Sofia, however, is not the only one who worried about this shift. Barbara Ortiz Howard, the founder of Women on 20s, the grassroots movement urging the ousting of oft-maligned President Andrew Jackson from the currency, says keeping Hamilton in his place would undercut the entire message of bringing women to the currency. “Our first representation in over 100 years and this is going to be our representation?” Howard told TIME. “It’s akin to being on the back of the bus.”
New Hampshire Sen. Jeanne Shaheen, a Democrat who has sponsored legislation to put a woman on the $20 bill, has also objected to a woman sharing space on the bill. “Whomever is chosen shouldn’t have to share the honor,” she said.
At least three additional historians and feminists, all of whom have been in contact with Treasury, suggested to TIME that this arrangement would be problematic. “You’re not going to fix gender inequality by putting a woman on the face of the 10, but boy will you emphasize gender inequality by putting women on the back,” says Jane Kamensky, the Director of the Schlesinger Library on the History of Women in America at Harvard University.
If Lew decides to keep Hamilton’s portrait on the front of the $10 bill, the most likely place for a woman to be featured as the front portrait is the $20 bill, a scenario that has been endorsed by Clinton. The $100 bill, which features Benjamin Franklin, was recently redesigned, and Abraham Lincoln, whose face anchors the $5, is widely considered the most important President in U.S. History, making his replacement unlikely.
But a focus on replacing President Andrew Jackson on the $20 bill would likely delay the arrival of the first woman in a century front and center on U.S. paper money. Under the current schedule, Lew is expected to announce his decision any day now for the $10, if not other bills. But the new official design for the $10 bill will not be unveiled until 2020, with the new bill entering circulation years later.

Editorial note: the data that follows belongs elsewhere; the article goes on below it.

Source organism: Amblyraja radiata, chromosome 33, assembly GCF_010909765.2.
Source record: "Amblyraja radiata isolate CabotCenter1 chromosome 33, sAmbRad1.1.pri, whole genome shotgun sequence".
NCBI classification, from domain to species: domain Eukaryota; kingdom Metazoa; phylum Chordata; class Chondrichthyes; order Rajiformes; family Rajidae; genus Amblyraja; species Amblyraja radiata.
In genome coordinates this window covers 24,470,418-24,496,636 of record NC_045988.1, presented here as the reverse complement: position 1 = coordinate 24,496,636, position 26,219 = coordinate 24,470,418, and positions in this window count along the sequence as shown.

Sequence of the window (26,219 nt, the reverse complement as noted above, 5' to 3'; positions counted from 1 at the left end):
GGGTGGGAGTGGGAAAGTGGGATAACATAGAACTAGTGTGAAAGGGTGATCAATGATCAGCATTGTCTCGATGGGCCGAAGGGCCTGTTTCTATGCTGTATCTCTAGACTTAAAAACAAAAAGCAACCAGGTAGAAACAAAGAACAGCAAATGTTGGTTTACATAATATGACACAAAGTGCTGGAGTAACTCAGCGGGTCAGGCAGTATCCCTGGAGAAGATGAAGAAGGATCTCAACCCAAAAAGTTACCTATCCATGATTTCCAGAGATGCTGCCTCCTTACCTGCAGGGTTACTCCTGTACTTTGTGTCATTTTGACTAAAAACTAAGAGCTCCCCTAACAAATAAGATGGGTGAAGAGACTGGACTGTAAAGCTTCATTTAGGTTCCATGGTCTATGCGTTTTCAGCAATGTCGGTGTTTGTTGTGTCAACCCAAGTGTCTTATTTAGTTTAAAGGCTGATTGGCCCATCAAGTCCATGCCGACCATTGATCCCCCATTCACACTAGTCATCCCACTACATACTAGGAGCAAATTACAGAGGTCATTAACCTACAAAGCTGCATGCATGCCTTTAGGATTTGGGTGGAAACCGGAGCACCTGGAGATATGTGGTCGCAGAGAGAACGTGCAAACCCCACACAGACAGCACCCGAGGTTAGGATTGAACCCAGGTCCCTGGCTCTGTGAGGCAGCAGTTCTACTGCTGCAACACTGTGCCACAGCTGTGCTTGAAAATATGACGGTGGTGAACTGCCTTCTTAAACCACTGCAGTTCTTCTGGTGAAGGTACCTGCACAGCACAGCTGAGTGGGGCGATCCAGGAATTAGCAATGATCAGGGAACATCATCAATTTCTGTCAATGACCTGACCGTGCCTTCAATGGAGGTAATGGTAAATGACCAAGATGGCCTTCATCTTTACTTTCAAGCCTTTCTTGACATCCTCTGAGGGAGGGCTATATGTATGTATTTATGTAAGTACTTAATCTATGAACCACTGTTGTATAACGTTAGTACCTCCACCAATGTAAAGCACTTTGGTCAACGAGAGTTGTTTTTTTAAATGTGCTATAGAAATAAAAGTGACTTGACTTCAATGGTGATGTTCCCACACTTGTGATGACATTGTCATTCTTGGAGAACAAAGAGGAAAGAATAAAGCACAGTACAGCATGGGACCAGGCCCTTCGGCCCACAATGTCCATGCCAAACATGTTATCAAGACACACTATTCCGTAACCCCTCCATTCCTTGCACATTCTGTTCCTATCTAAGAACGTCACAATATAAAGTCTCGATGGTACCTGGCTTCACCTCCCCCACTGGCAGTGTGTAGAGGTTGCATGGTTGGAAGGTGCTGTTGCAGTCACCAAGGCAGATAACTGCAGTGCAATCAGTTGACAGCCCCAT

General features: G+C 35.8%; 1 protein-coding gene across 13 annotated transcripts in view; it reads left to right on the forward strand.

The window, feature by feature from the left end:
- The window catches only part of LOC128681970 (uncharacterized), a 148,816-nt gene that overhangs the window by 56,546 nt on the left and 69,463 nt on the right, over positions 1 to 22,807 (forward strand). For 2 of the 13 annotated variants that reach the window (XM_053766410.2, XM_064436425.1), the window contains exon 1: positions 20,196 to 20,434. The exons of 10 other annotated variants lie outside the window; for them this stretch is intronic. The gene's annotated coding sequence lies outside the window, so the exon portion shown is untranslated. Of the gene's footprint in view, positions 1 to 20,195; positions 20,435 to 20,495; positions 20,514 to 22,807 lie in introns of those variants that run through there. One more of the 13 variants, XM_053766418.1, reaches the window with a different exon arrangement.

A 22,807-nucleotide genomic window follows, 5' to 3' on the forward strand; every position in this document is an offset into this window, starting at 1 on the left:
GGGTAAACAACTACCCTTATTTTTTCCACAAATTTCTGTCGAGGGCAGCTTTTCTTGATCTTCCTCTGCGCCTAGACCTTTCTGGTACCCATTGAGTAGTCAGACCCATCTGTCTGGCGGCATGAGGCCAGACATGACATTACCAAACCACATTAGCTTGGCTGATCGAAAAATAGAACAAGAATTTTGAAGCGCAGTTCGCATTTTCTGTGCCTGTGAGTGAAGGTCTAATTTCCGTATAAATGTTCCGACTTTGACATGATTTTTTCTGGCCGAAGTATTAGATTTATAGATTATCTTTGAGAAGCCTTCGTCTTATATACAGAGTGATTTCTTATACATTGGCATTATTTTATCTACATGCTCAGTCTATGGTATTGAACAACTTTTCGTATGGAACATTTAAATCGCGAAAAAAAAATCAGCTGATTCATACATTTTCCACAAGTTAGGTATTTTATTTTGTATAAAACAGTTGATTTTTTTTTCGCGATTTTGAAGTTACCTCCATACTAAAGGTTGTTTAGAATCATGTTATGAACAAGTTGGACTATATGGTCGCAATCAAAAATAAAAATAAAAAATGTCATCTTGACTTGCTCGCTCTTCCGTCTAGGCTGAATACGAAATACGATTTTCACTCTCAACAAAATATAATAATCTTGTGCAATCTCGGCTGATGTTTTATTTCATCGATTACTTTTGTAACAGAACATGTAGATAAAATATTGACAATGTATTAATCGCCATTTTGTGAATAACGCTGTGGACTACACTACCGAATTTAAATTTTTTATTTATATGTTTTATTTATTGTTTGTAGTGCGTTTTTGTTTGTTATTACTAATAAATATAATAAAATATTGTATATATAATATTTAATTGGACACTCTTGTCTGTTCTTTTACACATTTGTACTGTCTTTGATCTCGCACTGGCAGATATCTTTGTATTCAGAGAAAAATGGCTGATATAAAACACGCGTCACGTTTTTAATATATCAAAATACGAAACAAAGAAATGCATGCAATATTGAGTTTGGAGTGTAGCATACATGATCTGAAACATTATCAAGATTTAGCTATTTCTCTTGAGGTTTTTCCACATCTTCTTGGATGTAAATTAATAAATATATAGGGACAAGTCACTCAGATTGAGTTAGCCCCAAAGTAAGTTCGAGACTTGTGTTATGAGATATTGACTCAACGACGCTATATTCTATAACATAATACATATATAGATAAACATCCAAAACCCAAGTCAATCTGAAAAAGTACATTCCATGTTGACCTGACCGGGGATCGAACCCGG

The schedule for redesigning other currency is typically determined by an interagency panel. To date, that body has not discussed a timeline for redesigning the other bills. “The Advanced Counterfeit Deterrence Steering Committee has not made any recommendations regarding the $5 bill or the $20 bill,” a senior government official familiar with the process told TIME. “In fact, the $20 bill would not be issued prior to 2030.”
A Treasury official disputed that timeline in an interview with TIME, saying the advancements in technology as well as new counterfeit threats could accelerate the release of the new $20 before 2030, making the timing hard to predict.
Such speculation will do little to mollify Sofia, who will turn 11 this month. Over the last two years, she has been invited to the White House and has met with Treasury officials. But she still remembers the the laminated placemat she used as a younger child, featuring colorful block letters and images of the fronts of U.S. currency. “If you were to look at it, you wouldn’t really know what’s on the back of it,” she told TIME.